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Mountain man, trapper, hunter, leader, cartographer, and most of all explorer, Jedediah Strong Smith lived more in 32 years than any three men in a three-score existence.  Inspired in his youth by the writings and journals of Lewis and Clark, he left his home for parts west and blazed a trail of adventure and discovery that rival any of his more well-known peers to include Fremont, Bridger, and Carson.  Departing Missouri in 1822 under the command of General William Ashley, Smith – a tall and intelligent young man with a heart for adventure and a mind for business – soon became one of the most intrepid and respected men of any expedition of his time.

A devout Methodist who neither smoked, drank, or gambled, he was a natural leader whose commanding presence was inspirational and lasting.  Surviving both close combat attacks with both Indians as well as a mauling from a bear that nearly cost him an ear and left him permanently scarred for life, Smith exhibited incredible personal toughness and endurance in a series of incredible adventures.   To a man, the wild and often independent-to-a-fault breed of mountain man he led and traveled with were drawn to Smith because of his knowledge, fairness, and hardiness in the field and on the trail.

Equally adept as an explorer, Smith ranged from the Rocky Mountains to California, from Utah to Oregon, and any and all stops in between.  A dedicated chronicler of his actions and observations, his surviving journals hint of a man at home in the wilderness with an eye for nature, the American Indian, and the terrain he traveled.  His cartography skills – much of it self-taught – have shown a gift for accuracy and attention to detail that provided the finest maps of his era.  His skill as a hunter and provider of fur made his a rich man quickly and consistently – and he built up a Fur Company and retired it the equivalent of a millionaire.  He gave money for his family – never forgetting their struggles during his youth – and mentored many a young adventurer by his to-the-point demeanor and skill portfolio.  But he was not a man to settle – he was forever moving to places unseen.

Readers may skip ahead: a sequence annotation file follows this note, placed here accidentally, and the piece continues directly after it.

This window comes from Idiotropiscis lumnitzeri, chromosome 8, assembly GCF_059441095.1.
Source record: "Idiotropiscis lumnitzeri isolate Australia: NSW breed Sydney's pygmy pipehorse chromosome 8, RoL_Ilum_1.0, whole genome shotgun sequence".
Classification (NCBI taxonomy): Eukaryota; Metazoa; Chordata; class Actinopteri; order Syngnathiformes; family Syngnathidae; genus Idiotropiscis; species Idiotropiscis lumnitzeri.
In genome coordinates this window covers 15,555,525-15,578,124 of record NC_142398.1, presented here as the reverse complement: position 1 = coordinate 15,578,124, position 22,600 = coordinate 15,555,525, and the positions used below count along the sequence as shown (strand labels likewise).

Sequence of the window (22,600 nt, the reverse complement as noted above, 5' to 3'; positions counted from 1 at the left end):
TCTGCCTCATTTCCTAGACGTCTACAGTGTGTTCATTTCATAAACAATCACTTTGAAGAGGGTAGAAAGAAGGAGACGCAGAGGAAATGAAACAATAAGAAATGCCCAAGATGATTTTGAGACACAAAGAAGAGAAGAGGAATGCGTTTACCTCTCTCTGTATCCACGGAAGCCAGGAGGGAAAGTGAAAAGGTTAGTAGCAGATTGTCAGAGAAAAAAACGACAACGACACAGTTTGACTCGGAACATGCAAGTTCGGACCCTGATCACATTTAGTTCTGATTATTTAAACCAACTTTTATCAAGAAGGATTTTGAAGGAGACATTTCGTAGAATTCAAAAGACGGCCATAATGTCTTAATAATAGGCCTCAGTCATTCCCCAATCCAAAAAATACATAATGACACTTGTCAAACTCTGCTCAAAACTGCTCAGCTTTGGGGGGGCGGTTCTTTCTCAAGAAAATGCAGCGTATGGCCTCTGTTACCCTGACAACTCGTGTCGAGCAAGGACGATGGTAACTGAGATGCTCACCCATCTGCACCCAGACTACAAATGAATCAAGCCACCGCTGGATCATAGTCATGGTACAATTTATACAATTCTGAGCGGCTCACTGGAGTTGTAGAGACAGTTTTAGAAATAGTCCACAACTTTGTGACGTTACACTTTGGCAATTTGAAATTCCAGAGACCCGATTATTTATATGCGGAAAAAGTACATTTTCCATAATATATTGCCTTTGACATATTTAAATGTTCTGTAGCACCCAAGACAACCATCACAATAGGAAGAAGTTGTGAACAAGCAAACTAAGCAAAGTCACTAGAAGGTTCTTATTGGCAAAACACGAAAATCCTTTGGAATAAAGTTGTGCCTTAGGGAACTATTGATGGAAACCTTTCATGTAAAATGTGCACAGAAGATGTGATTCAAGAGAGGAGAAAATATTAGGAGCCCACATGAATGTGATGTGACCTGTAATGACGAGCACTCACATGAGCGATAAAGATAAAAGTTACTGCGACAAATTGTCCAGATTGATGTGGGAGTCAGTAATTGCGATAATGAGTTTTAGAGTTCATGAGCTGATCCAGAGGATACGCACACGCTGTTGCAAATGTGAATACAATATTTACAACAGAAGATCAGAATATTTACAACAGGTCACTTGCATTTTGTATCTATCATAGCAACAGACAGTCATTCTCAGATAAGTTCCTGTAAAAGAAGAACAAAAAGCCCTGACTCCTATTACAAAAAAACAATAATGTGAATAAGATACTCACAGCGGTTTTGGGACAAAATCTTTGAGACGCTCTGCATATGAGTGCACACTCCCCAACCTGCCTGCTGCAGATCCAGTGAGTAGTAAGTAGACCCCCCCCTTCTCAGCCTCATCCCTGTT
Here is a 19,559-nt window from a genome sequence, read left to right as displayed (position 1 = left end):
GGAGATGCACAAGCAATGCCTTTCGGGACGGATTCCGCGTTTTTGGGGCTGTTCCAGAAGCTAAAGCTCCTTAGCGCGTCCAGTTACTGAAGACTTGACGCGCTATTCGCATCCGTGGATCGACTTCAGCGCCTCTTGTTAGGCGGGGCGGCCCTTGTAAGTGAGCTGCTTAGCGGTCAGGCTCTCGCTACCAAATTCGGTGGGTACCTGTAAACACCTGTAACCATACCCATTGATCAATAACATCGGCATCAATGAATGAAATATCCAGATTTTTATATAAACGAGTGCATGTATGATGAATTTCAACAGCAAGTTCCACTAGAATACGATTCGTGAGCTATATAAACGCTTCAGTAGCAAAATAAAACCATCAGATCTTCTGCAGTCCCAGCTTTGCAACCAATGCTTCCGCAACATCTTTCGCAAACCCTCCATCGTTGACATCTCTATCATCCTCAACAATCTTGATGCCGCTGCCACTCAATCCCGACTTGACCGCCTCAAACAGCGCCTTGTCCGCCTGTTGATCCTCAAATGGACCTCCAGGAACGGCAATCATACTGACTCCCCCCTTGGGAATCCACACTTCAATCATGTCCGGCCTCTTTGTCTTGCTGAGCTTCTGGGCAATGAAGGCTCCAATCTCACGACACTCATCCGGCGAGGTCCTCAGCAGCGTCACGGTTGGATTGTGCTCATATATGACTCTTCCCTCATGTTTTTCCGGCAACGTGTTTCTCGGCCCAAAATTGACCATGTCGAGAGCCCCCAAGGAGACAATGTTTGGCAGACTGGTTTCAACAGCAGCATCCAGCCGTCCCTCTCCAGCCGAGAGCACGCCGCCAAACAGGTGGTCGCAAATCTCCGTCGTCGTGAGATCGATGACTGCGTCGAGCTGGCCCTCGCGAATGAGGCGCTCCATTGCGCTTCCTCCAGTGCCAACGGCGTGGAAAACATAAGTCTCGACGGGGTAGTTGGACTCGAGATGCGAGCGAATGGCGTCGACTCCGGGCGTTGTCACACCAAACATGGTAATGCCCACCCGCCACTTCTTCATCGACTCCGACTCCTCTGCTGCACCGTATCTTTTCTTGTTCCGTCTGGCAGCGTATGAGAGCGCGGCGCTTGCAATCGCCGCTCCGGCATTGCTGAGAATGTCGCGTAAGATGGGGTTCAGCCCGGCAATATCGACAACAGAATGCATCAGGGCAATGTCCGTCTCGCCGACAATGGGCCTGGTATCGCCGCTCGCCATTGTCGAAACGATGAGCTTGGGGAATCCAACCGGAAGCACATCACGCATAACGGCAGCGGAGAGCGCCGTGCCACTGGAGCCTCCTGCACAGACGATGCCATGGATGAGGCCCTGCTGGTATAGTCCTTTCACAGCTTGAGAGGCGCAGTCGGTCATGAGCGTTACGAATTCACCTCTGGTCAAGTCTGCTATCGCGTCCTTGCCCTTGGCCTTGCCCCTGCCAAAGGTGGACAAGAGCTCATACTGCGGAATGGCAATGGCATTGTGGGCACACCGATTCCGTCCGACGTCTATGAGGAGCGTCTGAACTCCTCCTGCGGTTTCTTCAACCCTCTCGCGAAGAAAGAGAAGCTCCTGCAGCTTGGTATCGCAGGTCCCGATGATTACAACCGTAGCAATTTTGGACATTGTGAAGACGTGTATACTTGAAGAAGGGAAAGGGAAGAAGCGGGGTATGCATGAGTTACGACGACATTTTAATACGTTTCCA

Leading a supply convoy in 1831, Smith was ahead of the party scouting for water when he was attacked by a Commanche war party.  Wounded immediately, Smith charged and shot and killed the Chief with a rifle shot.  He was rushed and killed by the remainder of the party.  Having lived most of his life in wild and dangerous places, Smith clearly knew the risk and his basic opinion of Indians was that “they were children of nature” – and though he had been in numerous battles with them he punished his own men for indiscriminate shooting of Indians.  Those who knew him stated that there is no doubt that – when pressed to fight – he asked no quarter and gave none.

The legacy of Jedediah Smith lives on in several wide-ranging memorial tributes to include a Redwoods State Park; a wilderness area; a memorial trail; and a 50 mile endurance run.  He is essentially responsible for the first of the West-Pacific maps and his journals greatly assisted in the accurate chronicle of the American West.  More than that, Smith is the prototype of the American spirit – honest, hard-working, adventurous, and a fair and enterprising man.  He had an immense chest of character; a well-reared and steadfast consciousness for people and places; and the perseverance for using his wide range of capabilities to “go west and prosper” – but to do it as a leader, a visionary, and a man of God.

Jedediah Smith’s middle name – Strong – was appropriate.  If he had an adjective to describe him, EXEMPLAR would be appropriate as well.

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